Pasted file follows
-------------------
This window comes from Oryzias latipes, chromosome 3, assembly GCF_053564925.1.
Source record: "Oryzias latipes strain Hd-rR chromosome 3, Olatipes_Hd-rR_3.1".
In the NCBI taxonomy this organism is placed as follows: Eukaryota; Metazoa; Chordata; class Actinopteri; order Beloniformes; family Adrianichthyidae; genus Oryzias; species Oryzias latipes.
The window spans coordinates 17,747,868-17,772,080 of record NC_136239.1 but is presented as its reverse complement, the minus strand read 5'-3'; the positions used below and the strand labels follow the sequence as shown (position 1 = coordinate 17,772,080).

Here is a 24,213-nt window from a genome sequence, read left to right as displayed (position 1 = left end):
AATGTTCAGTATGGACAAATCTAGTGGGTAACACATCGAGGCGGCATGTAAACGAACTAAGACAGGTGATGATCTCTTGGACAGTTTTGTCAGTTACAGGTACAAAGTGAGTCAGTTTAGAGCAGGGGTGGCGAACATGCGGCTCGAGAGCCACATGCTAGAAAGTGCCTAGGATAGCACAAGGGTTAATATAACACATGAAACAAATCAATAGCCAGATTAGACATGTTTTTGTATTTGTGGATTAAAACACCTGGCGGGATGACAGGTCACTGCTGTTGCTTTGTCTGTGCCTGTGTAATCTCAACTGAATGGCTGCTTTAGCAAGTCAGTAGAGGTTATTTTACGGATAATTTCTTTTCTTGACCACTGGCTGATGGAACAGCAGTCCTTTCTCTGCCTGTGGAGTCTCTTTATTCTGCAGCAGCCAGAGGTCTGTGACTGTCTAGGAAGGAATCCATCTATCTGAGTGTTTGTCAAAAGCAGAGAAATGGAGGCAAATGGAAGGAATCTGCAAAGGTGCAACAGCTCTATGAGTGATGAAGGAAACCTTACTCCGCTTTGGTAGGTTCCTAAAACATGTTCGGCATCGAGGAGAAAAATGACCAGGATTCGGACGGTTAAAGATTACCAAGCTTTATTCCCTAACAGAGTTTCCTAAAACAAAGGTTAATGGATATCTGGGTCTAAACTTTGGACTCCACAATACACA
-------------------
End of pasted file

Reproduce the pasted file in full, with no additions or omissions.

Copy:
This window comes from Oryzias latipes, chromosome 3, assembly GCF_053564925.1.
Source record: "Oryzias latipes strain Hd-rR chromosome 3, Olatipes_Hd-rR_3.1".
In the NCBI taxonomy this organism is placed as follows: Eukaryota; Metazoa; Chordata; class Actinopteri; order Beloniformes; family Adrianichthyidae; genus Oryzias; species Oryzias latipes.
The window spans coordinates 17,747,868-17,772,080 of record NC_136239.1 but is presented as its reverse complement, the minus strand read 5'-3'; the positions used below and the strand labels follow the sequence as shown (position 1 = coordinate 17,772,080).

Here is a 24,213-nt window from a genome sequence, read left to right as displayed (position 1 = left end):
AATGTTCAGTATGGACAAATCTAGTGGGTAACACATCGAGGCGGCATGTAAACGAACTAAGACAGGTGATGATCTCTTGGACAGTTTTGTCAGTTACAGGTACAAAGTGAGTCAGTTTAGAGCAGGGGTGGCGAACATGCGGCTCGAGAGCCACATGCTAGAAAGTGCCTAGGATAGCACAAGGGTTAATATAACACATGAAACAAATCAATAGCCAGATTAGACATGTTTTTGTATTTGTGGATTAAAACACCTGGCGGGATGACAGGTCACTGCTGTTGCTTTGTCTGTGCCTGTGTAATCTCAACTGAATGGCTGCTTTAGCAAGTCAGTAGAGGTTATTTTACGGATAATTTCTTTTCTTGACCACTGGCTGATGGAACAGCAGTCCTTTCTCTGCCTGTGGAGTCTCTTTATTCTGCAGCAGCCAGAGGTCTGTGACTGTCTAGGAAGGAATCCATCTATCTGAGTGTTTGTCAAAAGCAGAGAAATGGAGGCAAATGGAAGGAATCTGCAAAGGTGCAACAGCTCTATGAGTGATGAAGGAAACCTTACTCCGCTTTGGTAGGTTCCTAAAACATGTTCGGCATCGAGGAGAAAAATGACCAGGATTCGGACGGTTAAAGATTACCAAGCTTTATTCCCTAACAGAGTTTCCTAAAACAAAGGTTAATGGATATCTGGGTCTAAACTTTGGACTCCACAATACACA